While that court has allowed some delays, its ruling says that it will not simply dismiss the plan — that the Trump administration must come up with alternative proposal. The reasoning is the Supreme Court has already said that EPA has proven CO2 is a pollutant under the so-called endangerment finding. Just what the Trump administration would propose is unknown, given that it has sought to have the ruling completely tossed.

“States and other interested parties have neither been required nor expected to work towards meeting the compliance dates set in the Clean Power Plan,” EPA Administrator Pruitt wrote in March. “It is the policy of the EPA that the states have no obligation to spend resources to comply with a rule that has been stayed by the Supreme Court of the United States.”

The state effort tries to trump the Trump administration — by acting to reduce their CO2 emissions in accordance with the Paris climate agreement signed in December 15. To that end, California, wants to reduce its CO2 levels by 40% by 2030 from 1990 levels. New York has a similar goal. Transitioning to renewables is one way. Using its existing cap-and-trade system — a system allowing businesses to trade carbon — is another.

“We’re very confident that the EPA cannot simply dismantle the CPP and leave nothing in its place,” New York Attorney General Eric Schneiderman (D) said in a conference call Tuesday afternoon, as quoted in The Hill. “We regret the fact that the president is trying to bow back history. But it’s not going to happen. The markets are moving. The states are moving.”

States with a heavy coal presence, however, support the president’s efforts to either tear apart or water down the Clean Power Plan. That includes those states that either mine coal or that depend on it to generate electricity.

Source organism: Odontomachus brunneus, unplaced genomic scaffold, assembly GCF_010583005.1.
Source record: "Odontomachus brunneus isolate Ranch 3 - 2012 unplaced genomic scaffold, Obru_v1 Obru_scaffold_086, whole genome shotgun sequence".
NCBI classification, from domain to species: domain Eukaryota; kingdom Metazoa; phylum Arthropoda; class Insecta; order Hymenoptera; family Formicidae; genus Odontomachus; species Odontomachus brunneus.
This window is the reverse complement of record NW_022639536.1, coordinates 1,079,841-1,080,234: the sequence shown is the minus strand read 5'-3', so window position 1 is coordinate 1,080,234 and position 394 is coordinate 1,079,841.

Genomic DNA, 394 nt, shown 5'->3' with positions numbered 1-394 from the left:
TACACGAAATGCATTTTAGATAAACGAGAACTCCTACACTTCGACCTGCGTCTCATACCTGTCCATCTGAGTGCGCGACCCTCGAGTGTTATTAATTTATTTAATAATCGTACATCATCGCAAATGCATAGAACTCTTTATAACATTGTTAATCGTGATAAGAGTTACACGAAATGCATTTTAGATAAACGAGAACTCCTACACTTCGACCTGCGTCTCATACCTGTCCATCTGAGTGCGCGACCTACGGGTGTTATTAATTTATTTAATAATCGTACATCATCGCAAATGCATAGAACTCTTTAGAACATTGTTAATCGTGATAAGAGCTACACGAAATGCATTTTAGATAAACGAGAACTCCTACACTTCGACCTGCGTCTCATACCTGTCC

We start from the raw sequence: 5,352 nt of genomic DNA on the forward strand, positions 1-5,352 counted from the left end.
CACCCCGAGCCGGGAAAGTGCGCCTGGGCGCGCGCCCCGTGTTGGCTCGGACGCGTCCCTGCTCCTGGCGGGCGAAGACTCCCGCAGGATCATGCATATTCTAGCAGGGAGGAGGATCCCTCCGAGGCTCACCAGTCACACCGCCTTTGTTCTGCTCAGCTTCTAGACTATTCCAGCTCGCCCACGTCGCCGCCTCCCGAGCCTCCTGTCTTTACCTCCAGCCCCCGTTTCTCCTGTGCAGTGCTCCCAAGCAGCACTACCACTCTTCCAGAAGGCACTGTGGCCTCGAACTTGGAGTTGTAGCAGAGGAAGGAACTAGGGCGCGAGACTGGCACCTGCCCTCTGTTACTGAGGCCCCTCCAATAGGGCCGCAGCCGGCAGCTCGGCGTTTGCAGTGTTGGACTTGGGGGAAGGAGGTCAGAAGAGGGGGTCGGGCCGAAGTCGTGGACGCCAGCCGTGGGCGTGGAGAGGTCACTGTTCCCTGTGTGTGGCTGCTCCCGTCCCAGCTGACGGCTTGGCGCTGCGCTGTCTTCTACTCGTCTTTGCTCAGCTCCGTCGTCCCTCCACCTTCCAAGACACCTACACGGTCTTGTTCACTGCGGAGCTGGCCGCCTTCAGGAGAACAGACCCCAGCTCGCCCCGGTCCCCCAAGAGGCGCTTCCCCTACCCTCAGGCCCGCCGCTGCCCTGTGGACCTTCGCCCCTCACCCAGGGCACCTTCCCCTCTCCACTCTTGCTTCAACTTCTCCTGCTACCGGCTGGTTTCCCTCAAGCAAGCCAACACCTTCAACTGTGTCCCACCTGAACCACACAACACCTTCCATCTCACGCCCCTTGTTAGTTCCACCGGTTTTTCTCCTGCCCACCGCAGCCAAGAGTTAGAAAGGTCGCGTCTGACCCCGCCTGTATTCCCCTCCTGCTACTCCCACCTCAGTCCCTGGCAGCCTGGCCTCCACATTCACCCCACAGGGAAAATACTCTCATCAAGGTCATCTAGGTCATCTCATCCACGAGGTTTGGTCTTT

“The so-called Clean Power Plan would have subjected Americans to higher electricity costs and could have weakened the nation’s power grid,” Texas Attorney General Ken Paxton (R) said in a statement.

The Clean Power Plan is expected to get a favorable ruling at the DC Court of Appeals. That’s because that court has previously decided in favor of the Obama-era Clean Power Plan. It will then get appealed and the US Supreme Court will take another look at it. There, however, its fate is uncertain: The justices were tied at 4-to-4 but the appointment of Justice Neil Gorsuch could tilt the balance. Does it matter?

Nearly half of the Fortune 500, however, is taking steps to track and reduce their carbon emissions. Those companies are also trying to improve energy efficiencies and to increase their consumption of renewable energy, according to the Power Forward 3.0 report. And as the cost of the technologies and the fuels drop, companies are striving to do more and more. Some of the companies included are: Bank of America, Microsoft, Facebook, Google, IBM, Procter & Gamble, General Mills, Kellogg Company and Wal-Mart Stores.